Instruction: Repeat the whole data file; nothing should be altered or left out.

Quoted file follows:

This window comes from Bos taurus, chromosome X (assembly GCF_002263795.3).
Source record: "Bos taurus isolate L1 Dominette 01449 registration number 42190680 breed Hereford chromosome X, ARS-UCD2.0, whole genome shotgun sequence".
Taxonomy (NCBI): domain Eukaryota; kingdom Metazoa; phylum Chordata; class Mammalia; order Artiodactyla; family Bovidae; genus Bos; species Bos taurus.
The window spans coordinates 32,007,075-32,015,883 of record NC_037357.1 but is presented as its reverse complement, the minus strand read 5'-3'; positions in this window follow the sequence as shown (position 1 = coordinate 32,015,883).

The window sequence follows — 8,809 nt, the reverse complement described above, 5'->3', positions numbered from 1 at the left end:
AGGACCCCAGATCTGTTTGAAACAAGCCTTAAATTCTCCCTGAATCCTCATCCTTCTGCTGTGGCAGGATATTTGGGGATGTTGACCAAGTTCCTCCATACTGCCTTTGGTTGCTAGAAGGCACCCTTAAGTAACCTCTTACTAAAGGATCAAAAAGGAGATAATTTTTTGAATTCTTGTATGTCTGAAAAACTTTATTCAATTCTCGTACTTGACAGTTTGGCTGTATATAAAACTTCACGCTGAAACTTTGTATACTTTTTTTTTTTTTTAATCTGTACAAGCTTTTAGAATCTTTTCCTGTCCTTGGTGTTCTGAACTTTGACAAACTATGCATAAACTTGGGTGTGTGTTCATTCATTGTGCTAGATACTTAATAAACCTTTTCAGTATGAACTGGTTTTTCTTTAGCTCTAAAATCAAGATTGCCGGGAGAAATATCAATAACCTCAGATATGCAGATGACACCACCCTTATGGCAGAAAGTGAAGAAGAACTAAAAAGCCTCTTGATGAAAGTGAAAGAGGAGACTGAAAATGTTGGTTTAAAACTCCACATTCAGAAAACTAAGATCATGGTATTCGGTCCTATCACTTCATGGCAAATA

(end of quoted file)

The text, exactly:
This window comes from Bos taurus, chromosome X (assembly GCF_002263795.3).
Source record: "Bos taurus isolate L1 Dominette 01449 registration number 42190680 breed Hereford chromosome X, ARS-UCD2.0, whole genome shotgun sequence".
Taxonomy (NCBI): domain Eukaryota; kingdom Metazoa; phylum Chordata; class Mammalia; order Artiodactyla; family Bovidae; genus Bos; species Bos taurus.
The window spans coordinates 32,007,075-32,015,883 of record NC_037357.1 but is presented as its reverse complement, the minus strand read 5'-3'; positions in this window follow the sequence as shown (position 1 = coordinate 32,015,883).

The window sequence follows — 8,809 nt, the reverse complement described above, 5'->3', positions numbered from 1 at the left end:
AGGACCCCAGATCTGTTTGAAACAAGCCTTAAATTCTCCCTGAATCCTCATCCTTCTGCTGTGGCAGGATATTTGGGGATGTTGACCAAGTTCCTCCATACTGCCTTTGGTTGCTAGAAGGCACCCTTAAGTAACCTCTTACTAAAGGATCAAAAAGGAGATAATTTTTTGAATTCTTGTATGTCTGAAAAACTTTATTCAATTCTCGTACTTGACAGTTTGGCTGTATATAAAACTTCACGCTGAAACTTTGTATACTTTTTTTTTTTTTTAATCTGTACAAGCTTTTAGAATCTTTTCCTGTCCTTGGTGTTCTGAACTTTGACAAACTATGCATAAACTTGGGTGTGTGTTCATTCATTGTGCTAGATACTTAATAAACCTTTTCAGTATGAACTGGTTTTTCTTTAGCTCTAAAATCAAGATTGCCGGGAGAAATATCAATAACCTCAGATATGCAGATGACACCACCCTTATGGCAGAAAGTGAAGAAGAACTAAAAAGCCTCTTGATGAAAGTGAAAGAGGAGACTGAAAATGTTGGTTTAAAACTCCACATTCAGAAAACTAAGATCATGGTATTCGGTCCTATCACTTCATGGCAAATA